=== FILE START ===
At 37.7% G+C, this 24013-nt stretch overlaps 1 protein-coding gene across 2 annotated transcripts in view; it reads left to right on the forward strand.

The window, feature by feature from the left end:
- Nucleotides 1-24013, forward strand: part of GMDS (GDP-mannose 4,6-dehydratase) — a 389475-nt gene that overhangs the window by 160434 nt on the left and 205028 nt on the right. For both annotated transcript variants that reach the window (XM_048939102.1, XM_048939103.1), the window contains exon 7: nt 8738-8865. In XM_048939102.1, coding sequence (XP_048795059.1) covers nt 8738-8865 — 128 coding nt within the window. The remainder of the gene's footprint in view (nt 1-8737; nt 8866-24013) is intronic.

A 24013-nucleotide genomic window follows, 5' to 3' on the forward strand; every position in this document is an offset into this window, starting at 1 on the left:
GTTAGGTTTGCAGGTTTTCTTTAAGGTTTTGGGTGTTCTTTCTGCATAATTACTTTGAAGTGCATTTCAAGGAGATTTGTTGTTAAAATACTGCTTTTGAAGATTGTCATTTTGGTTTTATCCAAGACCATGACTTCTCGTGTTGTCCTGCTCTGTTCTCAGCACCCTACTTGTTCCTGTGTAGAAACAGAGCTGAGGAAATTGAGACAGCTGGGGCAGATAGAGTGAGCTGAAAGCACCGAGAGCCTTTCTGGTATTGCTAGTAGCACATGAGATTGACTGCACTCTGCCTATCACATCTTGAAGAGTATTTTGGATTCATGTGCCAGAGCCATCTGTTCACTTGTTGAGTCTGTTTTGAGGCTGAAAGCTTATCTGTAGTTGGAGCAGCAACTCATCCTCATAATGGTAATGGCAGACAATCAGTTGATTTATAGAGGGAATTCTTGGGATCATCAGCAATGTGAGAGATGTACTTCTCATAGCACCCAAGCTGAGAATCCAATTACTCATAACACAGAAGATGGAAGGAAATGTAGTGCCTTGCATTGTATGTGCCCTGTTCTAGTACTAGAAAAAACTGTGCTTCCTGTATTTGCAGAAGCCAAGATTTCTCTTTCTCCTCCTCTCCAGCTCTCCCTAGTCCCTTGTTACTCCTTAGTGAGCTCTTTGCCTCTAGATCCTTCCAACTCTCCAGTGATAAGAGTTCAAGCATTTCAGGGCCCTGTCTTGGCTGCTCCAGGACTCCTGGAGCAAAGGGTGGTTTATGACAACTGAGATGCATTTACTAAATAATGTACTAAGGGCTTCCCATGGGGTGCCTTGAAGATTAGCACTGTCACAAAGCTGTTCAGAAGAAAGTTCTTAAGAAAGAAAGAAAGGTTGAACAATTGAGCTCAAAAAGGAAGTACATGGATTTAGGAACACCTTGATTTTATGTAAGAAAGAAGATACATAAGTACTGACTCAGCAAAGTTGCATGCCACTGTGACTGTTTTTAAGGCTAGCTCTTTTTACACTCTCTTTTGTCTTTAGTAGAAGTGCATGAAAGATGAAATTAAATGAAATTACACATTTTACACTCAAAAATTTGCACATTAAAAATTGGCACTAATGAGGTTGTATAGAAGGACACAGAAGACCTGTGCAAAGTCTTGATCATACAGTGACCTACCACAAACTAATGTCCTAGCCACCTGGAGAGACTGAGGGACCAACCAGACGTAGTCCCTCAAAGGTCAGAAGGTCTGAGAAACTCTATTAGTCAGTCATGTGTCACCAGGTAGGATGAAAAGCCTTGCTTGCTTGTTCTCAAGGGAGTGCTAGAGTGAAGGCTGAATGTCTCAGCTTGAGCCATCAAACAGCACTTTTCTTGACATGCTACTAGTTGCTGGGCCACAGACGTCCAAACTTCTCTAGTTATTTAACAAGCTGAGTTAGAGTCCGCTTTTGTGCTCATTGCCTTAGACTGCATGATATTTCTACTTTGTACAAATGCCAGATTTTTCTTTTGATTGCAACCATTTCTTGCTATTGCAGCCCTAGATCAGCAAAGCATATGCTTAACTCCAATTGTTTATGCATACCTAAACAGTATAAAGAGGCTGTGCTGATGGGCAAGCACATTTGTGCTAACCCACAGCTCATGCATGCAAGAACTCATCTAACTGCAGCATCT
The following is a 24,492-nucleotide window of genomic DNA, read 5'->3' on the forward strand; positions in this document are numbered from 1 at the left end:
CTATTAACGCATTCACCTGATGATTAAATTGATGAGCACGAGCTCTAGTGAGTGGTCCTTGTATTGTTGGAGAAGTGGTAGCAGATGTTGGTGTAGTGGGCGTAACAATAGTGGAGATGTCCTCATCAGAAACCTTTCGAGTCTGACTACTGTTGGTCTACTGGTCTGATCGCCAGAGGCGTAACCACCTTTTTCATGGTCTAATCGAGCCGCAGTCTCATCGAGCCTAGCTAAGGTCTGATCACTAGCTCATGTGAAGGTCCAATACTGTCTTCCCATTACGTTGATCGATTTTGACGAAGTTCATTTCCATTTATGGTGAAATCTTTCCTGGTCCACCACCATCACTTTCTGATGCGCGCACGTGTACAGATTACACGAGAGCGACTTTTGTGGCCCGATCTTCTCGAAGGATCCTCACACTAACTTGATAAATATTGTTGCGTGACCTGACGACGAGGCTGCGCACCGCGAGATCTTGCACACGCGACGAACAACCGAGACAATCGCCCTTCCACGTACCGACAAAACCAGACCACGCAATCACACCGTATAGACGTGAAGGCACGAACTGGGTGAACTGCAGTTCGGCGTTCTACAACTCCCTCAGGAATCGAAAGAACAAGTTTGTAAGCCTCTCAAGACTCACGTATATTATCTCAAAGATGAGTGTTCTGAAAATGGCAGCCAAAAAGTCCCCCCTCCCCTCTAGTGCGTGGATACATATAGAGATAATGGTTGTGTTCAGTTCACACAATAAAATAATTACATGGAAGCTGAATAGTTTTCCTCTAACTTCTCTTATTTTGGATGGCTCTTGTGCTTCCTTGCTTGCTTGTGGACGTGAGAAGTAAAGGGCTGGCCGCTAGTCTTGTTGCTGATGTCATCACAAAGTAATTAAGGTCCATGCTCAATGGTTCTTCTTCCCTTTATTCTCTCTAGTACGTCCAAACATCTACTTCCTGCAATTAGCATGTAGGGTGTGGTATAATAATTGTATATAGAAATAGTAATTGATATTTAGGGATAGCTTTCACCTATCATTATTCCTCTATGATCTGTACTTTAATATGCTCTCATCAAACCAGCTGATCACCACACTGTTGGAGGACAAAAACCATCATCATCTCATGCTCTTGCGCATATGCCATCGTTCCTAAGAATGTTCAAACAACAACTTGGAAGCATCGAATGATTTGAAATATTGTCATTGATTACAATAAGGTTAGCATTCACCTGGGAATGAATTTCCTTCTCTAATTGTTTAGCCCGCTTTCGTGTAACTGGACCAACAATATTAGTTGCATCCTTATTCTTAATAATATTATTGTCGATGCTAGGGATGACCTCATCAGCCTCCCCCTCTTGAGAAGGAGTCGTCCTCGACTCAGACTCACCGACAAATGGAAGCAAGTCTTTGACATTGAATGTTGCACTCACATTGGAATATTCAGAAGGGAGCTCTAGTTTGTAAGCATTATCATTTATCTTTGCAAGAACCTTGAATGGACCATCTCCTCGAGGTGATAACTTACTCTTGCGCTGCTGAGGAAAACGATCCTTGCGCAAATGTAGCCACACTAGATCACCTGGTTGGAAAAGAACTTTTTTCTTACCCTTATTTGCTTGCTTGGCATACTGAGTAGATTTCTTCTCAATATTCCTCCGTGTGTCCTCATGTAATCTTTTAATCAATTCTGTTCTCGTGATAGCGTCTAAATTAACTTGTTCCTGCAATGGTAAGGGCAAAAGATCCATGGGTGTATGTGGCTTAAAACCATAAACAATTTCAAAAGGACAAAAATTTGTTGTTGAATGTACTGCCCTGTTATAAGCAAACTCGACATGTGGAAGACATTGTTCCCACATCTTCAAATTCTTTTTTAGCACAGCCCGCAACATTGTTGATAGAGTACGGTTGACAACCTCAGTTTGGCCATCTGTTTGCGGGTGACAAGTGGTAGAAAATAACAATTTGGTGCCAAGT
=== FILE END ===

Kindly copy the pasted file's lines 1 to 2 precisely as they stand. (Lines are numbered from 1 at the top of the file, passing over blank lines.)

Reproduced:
At 37.7% G+C, this 24013-nt stretch overlaps 1 protein-coding gene across 2 annotated transcripts in view; it reads left to right on the forward strand.

The window, feature by feature from the left end: